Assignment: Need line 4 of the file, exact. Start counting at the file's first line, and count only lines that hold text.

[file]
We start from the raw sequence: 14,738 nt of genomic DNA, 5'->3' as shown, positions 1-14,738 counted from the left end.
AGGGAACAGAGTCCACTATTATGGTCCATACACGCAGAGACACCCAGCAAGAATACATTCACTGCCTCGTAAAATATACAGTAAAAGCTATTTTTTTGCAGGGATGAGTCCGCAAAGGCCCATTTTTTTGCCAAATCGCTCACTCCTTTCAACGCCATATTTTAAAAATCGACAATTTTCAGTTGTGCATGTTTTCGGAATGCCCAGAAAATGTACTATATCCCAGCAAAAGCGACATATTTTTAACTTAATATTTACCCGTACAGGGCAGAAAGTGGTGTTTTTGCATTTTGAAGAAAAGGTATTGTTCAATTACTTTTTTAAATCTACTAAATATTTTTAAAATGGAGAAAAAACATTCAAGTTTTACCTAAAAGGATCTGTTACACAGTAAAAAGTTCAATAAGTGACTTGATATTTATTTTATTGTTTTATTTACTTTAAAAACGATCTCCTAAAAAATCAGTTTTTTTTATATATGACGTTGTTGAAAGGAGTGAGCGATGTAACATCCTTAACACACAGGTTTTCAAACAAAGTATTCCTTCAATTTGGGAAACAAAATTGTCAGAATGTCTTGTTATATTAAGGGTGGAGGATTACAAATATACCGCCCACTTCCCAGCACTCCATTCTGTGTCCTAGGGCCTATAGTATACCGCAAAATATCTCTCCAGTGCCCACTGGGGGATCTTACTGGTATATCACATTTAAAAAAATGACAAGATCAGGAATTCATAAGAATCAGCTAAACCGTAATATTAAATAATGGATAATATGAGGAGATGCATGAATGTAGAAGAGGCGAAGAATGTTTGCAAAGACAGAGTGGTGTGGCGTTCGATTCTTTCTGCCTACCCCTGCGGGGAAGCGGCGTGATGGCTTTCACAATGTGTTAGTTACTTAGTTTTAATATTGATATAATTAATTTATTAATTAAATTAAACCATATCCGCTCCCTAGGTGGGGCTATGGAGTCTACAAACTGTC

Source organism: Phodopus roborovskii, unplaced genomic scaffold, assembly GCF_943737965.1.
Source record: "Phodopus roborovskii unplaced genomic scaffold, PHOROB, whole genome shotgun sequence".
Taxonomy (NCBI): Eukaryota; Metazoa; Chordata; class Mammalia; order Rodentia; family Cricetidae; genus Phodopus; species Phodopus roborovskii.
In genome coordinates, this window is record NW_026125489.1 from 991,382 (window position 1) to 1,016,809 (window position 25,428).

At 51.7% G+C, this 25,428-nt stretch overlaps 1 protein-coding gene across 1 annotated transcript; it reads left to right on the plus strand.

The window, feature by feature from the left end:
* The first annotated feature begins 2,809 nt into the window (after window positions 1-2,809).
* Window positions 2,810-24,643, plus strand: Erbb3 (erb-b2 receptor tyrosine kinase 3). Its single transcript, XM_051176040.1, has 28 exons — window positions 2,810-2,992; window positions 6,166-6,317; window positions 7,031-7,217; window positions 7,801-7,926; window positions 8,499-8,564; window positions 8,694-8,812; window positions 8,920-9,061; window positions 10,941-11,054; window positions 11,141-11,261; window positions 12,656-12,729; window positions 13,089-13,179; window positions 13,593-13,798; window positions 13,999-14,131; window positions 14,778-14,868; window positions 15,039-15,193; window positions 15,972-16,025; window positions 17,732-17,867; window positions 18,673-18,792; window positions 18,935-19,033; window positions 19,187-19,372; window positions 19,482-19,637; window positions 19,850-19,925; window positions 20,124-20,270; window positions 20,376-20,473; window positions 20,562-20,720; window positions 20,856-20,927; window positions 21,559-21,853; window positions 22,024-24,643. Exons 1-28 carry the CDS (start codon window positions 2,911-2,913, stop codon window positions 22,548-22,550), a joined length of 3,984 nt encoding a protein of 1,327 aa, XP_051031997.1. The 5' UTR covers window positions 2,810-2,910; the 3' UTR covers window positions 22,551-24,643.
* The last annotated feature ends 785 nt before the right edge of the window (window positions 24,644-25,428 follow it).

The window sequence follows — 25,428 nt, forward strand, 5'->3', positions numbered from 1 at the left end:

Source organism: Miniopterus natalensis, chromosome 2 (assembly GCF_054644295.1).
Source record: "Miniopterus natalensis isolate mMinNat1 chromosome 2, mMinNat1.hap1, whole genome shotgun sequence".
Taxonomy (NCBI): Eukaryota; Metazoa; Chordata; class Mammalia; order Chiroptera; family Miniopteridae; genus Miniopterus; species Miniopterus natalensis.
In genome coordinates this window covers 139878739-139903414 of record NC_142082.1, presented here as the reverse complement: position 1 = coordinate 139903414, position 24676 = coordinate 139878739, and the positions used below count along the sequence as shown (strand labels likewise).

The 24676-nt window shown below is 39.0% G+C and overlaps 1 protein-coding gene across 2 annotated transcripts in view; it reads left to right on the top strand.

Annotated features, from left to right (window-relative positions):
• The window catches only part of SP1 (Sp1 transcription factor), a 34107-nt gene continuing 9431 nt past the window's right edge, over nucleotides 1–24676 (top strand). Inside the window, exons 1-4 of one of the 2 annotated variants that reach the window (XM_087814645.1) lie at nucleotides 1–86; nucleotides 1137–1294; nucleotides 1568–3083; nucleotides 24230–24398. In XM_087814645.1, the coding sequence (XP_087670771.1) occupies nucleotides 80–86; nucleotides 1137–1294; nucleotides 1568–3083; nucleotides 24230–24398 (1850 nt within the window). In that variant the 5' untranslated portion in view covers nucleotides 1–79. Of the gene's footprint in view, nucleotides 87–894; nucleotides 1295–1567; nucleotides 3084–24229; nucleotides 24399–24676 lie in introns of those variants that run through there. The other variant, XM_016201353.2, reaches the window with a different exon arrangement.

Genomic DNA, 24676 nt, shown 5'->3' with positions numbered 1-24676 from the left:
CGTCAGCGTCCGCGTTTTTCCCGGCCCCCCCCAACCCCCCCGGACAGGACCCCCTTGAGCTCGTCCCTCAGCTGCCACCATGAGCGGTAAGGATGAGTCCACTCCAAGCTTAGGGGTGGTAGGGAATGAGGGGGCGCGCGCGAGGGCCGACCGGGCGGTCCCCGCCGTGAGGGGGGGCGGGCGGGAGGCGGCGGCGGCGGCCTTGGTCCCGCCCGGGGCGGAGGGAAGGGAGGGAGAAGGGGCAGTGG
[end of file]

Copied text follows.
Source record: "Phodopus roborovskii unplaced genomic scaffold, PHOROB, whole genome shotgun sequence".